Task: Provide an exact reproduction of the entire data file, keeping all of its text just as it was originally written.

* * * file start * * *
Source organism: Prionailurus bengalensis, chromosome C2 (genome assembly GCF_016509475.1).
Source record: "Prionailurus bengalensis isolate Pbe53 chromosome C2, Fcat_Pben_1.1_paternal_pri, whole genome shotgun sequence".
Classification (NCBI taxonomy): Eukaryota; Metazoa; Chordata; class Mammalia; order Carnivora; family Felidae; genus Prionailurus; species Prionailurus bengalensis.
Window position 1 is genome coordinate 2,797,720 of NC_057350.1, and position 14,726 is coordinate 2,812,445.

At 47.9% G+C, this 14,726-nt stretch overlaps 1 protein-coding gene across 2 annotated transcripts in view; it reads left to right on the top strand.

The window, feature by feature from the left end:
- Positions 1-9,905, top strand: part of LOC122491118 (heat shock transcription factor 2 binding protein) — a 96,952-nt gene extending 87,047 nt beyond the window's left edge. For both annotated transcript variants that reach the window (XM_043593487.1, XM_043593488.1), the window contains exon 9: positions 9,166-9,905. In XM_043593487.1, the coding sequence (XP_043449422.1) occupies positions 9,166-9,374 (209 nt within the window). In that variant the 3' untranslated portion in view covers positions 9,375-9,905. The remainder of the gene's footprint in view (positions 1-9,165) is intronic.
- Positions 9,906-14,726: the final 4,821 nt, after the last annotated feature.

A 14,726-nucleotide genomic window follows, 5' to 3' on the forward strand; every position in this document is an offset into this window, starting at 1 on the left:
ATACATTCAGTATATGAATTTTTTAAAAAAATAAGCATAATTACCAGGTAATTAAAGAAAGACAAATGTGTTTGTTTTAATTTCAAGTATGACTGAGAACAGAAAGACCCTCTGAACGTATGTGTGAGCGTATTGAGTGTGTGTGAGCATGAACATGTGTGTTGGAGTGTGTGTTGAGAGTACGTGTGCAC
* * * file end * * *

Source organism: Prionailurus bengalensis, chromosome C2 (genome assembly GCF_016509475.1).
Source record: "Prionailurus bengalensis isolate Pbe53 chromosome C2, Fcat_Pben_1.1_paternal_pri, whole genome shotgun sequence".
Classification (NCBI taxonomy): Eukaryota; Metazoa; Chordata; class Mammalia; order Carnivora; family Felidae; genus Prionailurus; species Prionailurus bengalensis.
Window position 1 is genome coordinate 2,797,720 of NC_057350.1, and position 14,726 is coordinate 2,812,445.

At 47.9% G+C, this 14,726-nt stretch overlaps 1 protein-coding gene across 2 annotated transcripts in view; it reads left to right on the top strand.

The window, feature by feature from the left end:
- Positions 1-9,905, top strand: part of LOC122491118 (heat shock transcription factor 2 binding protein) — a 96,952-nt gene extending 87,047 nt beyond the window's left edge. For both annotated transcript variants that reach the window (XM_043593487.1, XM_043593488.1), the window contains exon 9: positions 9,166-9,905. In XM_043593487.1, the coding sequence (XP_043449422.1) occupies positions 9,166-9,374 (209 nt within the window). In that variant the 3' untranslated portion in view covers positions 9,375-9,905. The remainder of the gene's footprint in view (positions 1-9,165) is intronic.
- Positions 9,906-14,726: the final 4,821 nt, after the last annotated feature.

A 14,726-nucleotide genomic window follows, 5' to 3' on the forward strand; every position in this document is an offset into this window, starting at 1 on the left:
ATACATTCAGTATATGAATTTTTTAAAAAAATAAGCATAATTACCAGGTAATTAAAGAAAGACAAATGTGTTTGTTTTAATTTCAAGTATGACTGAGAACAGAAAGACCCTCTGAACGTATGTGTGAGCGTATTGAGTGTGTGTGAGCATGAACATGTGTGTTGGAGTGTGTGTTGAGAGTACGTGTGCAC